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The Limits of Masculinity: Male Identity and Women’s Liberation by Andrew Tolson

August 18, 2015

TLOM The author was part of a (heterosexual) men’s group in Birmingham from 1973-1975.

‘The personal is political’ has become a commonplace today but was esoteric when this book was written. For men’s liberationists, personal change requires political change. They were pro-male but also pro-gay and pro-women

The problem is that boys admire and copy their fathers, which is unreal as they are absent from home most of the time. The aim is to get on, be self-reliant rather than asking for help. Serve some higher good. Have the security of a good job (fear of vulnerability and risk). Learn masculine language which proscribes certain topics – sport, machines, competitiveness, ways of speaking – banter, jokes, bravado

Role models – the footballer, man of action, fighter

Break up of life into compartments – leisure has to be earned. Work comes first and you get paid so you can be your real self afterwards – so work is unreal.

All this is socially constructed.

The step to cure is men’s groups – consciousness raising.

Men’s liberation – after women’s.

Then liberation from competitiveness, hierarchies, work and leisure split – in short, socialism where all co-operate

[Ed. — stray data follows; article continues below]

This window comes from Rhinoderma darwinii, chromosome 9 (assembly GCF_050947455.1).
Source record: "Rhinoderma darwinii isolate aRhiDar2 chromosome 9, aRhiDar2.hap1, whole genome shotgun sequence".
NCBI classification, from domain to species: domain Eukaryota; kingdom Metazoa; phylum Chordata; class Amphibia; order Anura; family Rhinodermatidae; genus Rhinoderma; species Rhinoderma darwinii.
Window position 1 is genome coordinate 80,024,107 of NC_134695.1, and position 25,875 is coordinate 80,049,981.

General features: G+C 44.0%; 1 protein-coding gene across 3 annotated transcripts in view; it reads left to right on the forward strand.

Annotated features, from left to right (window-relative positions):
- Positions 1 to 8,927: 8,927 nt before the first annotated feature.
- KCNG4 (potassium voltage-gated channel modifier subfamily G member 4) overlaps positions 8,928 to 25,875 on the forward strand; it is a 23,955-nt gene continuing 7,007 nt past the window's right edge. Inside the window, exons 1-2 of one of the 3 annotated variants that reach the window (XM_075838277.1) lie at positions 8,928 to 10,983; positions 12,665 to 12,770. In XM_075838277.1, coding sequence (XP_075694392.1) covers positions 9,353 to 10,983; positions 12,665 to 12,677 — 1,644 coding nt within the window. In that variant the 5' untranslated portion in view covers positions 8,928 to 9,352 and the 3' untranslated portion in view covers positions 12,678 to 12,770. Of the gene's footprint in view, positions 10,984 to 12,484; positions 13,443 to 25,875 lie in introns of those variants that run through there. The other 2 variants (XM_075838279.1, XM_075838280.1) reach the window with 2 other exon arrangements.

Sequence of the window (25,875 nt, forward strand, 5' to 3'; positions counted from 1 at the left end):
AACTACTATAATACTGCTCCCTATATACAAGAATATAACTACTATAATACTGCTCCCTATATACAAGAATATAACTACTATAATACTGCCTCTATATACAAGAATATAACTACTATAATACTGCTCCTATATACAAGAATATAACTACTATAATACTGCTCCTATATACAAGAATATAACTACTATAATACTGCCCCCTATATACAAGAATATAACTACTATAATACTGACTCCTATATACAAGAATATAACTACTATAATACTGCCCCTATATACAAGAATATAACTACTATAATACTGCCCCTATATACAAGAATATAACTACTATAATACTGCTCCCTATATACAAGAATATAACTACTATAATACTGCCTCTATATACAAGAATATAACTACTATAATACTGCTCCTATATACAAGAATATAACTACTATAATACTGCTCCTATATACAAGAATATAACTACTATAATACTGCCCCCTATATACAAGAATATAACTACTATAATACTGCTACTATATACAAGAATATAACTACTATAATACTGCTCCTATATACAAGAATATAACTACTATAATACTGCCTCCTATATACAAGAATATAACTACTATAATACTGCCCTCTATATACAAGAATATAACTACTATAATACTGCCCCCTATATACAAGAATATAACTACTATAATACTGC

There’s some theology too.

Quotations:

industrialised societies, definitions of masculinity are bound up with definitions of work …the qualities needed by the successful worker are closely linked to those of the successful man.”

“In this situation a seemingly anachronistic working class masculinity continues to have a vital political role. Because it provides a basis for collective solidarity the culture of the work group acts as an important form of resistance …”

“In this context working class male chauvinism is part of an elaborate symbolic world; and in the age of mass production is a vital cultural defence.”

“As men as agents of a patriarchal culture, we remained the dominant gender. In a certain sense, we were imperialists in a rebellion of slaves — concerned defensively about the threat of our privilege … Men can, I think within a limited sphere, develop a supportive role which does not ‘incorporate’ feminist and gay initiatives. It is important that men should continue to participate in childcare and nursery education where their very presence challenges sex-role expectations.”.

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